Finally, it should be mentioned that an early (March 2005) version of OptiCass has been used for a preliminary performance analysis of an 80m Cassegrain telescope with offset paraboloid (tackling with such a design has called for a special software and this program is the outcome). A short report is available here.
New in version 1.2 (September the 1^{st}, 2005)
Added experimentally a multiple feed (array of up to 31×31 feeds) mode in
which complex amplitudes corresponding to all feeds are summed for each
ray computed to get the aperture amplitude and phase. Feeds
are represented by 5 parameters each: x,y,z offsets (relative to offsets
defined for the singlefeed mode, i.e. as displayed in the line
Feed offsets: x,y,z ... in Fig. 2 and 3), amplitude
and phase. These can be read from console
or a file with a structure similar to that given in the example of 'feeds.dat'
file. Anything in it before the line 'Array size Nx,Ny' is assumed to be
a comment. The two numbers (Nx,Ny) tell OptiCass how many feeds are in each
column and row to be read subsequently.
This structure may or may not correspond to physical dimensions of the array;
e.g. the user may choose to arrange data of Nx×Ny = N feeds in one
column specifying 'Array size
N,1'. The 5 parameters of each feed may be modified after reading the file
(upon OptiCass query). To initiate this multifeed mode the user sets any nonzero
value to the displayed fractional part of the parameter No 30 (old N/R
changed now to N/R.NxNy)), then (on the following evaluation) he will
be given option to enter filename with the feed data.
If parameter h2 > 1000, it is replaced (in RTPattern subroutine) by
f + Xs_max[(X_min + D)/(2f) 2f/(X_min + D)], which corresponds to a flat subreflector.
Added 1st side lobe level (along +ve uaxis) to parameter set.
N = 200 changed to 1223 as used in SinArray part (entry) of the dftxyAProx
subroutine (in order to better approximate DFT).
Added analytic (somewhat involved) expressions of BDF for Gaussian
illumination function (besides parabolic and uniform functions).
Added analytic computation of gain loss due to tapered illumination
for Gaussian, uniform & parabolic function.
Added plot of power pattern cutoff at 1% level (g command).
Also a number of bug fixes and cosmetic changes were made. Let the user
pay special attention to new meaning of q and g commands as
explained in the 'help' display. To be sure, check parameter meanings
by typing their number alone.
New in versions 1.3 to 1.5 (September the 13^{th}, 2005 to 19 April 2011)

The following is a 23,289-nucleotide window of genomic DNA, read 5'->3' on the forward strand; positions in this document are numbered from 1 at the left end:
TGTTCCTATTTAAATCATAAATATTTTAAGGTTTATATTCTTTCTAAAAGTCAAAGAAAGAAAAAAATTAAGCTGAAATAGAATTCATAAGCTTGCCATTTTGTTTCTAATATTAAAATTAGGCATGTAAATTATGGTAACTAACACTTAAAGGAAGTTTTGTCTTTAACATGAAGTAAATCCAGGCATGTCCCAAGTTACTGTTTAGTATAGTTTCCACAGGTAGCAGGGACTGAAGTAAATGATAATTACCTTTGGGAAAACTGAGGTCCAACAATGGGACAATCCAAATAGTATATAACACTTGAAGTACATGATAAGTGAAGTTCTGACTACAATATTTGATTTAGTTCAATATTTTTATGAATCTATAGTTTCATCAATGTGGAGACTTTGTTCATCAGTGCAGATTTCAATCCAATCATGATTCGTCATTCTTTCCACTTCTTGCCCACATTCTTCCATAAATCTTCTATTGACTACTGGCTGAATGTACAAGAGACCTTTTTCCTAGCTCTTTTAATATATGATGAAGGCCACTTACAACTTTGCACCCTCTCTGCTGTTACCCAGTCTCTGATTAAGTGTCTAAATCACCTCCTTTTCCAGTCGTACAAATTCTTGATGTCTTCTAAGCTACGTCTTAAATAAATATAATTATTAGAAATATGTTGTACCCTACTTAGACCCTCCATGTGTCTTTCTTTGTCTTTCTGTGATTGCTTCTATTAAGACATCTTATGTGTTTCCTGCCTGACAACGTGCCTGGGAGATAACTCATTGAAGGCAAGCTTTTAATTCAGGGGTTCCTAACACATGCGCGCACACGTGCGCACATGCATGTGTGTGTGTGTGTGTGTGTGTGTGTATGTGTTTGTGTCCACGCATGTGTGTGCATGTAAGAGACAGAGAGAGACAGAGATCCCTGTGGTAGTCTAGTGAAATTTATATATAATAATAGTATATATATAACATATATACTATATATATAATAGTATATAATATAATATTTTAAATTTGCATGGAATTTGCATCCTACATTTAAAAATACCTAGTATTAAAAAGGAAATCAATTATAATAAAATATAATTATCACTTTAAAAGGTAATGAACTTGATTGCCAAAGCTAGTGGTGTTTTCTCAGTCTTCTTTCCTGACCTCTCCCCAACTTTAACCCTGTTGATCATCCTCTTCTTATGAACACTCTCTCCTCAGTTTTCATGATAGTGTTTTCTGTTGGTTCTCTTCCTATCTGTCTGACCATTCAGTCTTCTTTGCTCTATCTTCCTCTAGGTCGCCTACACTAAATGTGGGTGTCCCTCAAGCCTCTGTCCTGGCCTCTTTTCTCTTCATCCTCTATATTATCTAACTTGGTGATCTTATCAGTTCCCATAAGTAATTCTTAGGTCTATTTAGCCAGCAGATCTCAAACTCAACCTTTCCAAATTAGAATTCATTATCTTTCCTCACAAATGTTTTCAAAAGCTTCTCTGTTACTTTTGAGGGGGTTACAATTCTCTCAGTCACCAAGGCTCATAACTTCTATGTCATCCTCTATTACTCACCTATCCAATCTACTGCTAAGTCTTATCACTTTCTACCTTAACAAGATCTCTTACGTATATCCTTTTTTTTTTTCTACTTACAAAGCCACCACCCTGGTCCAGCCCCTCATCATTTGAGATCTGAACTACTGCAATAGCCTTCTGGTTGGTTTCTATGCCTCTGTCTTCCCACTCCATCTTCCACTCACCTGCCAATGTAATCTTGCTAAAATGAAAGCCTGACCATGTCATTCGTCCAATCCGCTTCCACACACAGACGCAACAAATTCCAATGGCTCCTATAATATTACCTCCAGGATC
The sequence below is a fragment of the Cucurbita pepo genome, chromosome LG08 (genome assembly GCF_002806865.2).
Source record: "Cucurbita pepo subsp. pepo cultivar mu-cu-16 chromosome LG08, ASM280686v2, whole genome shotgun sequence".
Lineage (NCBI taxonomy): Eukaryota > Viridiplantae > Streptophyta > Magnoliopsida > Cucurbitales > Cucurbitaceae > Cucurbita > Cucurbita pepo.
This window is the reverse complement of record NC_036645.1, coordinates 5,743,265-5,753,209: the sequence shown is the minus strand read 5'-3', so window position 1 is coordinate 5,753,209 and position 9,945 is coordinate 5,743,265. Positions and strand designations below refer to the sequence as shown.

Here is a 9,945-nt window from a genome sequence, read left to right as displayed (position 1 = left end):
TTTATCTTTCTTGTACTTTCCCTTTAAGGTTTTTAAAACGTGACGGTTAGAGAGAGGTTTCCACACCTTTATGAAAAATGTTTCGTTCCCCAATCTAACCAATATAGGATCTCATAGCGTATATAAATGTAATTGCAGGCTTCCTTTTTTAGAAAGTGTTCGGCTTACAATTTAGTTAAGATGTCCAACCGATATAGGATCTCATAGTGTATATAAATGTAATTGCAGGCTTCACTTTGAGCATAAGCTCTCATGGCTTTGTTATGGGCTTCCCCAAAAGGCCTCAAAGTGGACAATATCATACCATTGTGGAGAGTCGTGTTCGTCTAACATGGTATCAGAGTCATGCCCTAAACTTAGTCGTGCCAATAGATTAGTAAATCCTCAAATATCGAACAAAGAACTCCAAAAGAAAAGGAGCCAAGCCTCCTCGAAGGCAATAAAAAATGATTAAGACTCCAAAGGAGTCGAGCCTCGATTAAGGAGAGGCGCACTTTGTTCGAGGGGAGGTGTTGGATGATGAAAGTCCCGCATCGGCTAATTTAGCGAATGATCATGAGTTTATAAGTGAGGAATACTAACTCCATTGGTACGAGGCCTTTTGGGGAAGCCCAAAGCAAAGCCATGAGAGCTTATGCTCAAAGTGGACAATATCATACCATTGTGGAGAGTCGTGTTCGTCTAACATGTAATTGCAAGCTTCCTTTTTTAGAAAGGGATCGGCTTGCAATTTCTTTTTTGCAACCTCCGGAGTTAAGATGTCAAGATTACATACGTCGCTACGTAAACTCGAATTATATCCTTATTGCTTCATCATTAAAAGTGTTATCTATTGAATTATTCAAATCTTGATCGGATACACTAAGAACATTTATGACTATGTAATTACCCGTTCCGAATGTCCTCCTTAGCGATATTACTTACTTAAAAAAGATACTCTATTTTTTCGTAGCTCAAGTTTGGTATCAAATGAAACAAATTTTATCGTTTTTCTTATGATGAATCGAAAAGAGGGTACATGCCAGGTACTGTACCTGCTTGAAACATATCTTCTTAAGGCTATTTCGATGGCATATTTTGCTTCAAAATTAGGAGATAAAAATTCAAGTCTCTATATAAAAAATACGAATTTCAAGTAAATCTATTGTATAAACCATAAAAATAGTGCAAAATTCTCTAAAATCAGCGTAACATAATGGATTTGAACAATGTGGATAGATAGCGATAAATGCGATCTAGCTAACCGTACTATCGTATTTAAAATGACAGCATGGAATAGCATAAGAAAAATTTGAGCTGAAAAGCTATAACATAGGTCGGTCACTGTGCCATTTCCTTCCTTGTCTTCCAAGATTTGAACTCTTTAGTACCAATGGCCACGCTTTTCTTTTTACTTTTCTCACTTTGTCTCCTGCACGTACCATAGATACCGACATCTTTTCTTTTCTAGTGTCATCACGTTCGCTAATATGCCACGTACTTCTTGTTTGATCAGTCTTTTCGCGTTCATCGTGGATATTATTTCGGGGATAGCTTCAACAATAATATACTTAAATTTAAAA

Improved and corrected partial blockage by subreflector (for D/2 > r2s > r1).
Plotting of beam cut at 1 to 99 % level (e.g g500/g501 power/voltage at 50%).
Corrected bug in f/D as printed to the .txt file.
Input files 1 to 6 plus any other (no need to precede them with *).
Modifications to 'help' outputs.
If Xs_max < 0 it is understood as –f2.
added calculation of axistoouterdishedge angles (DishAngle)
and of vertical extent of blind area on subreflector (exSub_blind).
Changed format for Wavel on display (to 4 decimal places).
Changed labels and info in graphs.
New in version 1.6 (May the 24^{th}, 2011)
One of 'if' instructions in RTPattern (for ddu) modified.
Inscriptions on graph modified.
Coma bar has now a sign (it is drawn up or down).
Weighting of outer edge rays added (power lost is now calculated
as squared sum of amplitudes).
Precision of numbers on graphs changed (for small angles only).
New in version 1.7 & 1.8 (July 18^{th}, 2011)
Corrected drawing of subreflector outline on graph.
New procedure option: "+par1,par2,step1,par3,step3,Ntimes,outfilename" —
it tries to minimize par1 with respect to par2 using step1 and Ntimes repeating
this, each time advancing par3 by step3; the results are written to
outfilename file.
New procedure option to scan in frequency with optimization
at 100λ feed offset: "*40 fstep Nsteps outfilename". At each of
Nsteps, wavelength (Wavel) is multiplied by fstep, par 20 (feed xoffset)
is calculated as 100*Wavel, optimization in zoffset performed and
results written to outfilename.
Ray phase on graphs is now absolute (not relative to the centre).
New option to shift pattern graph by fraction of the window:
'54 +/–fract' (it spoils some measurements, e.g. aberration loss;
see comments on usage in this document).
Waighting of edge rays changed; now they extend beyond the edge
up to 1/2 of the distance between rays; spillover corrected for this
extra loss (in perfect alignment rays are situated partly outside dish).
Improved sidelobe detection and done now on both sides of the main beam.
 KMB
(kb@astro.uni.torun.pl)
May 2, 2005. (last modified 2011.06.24)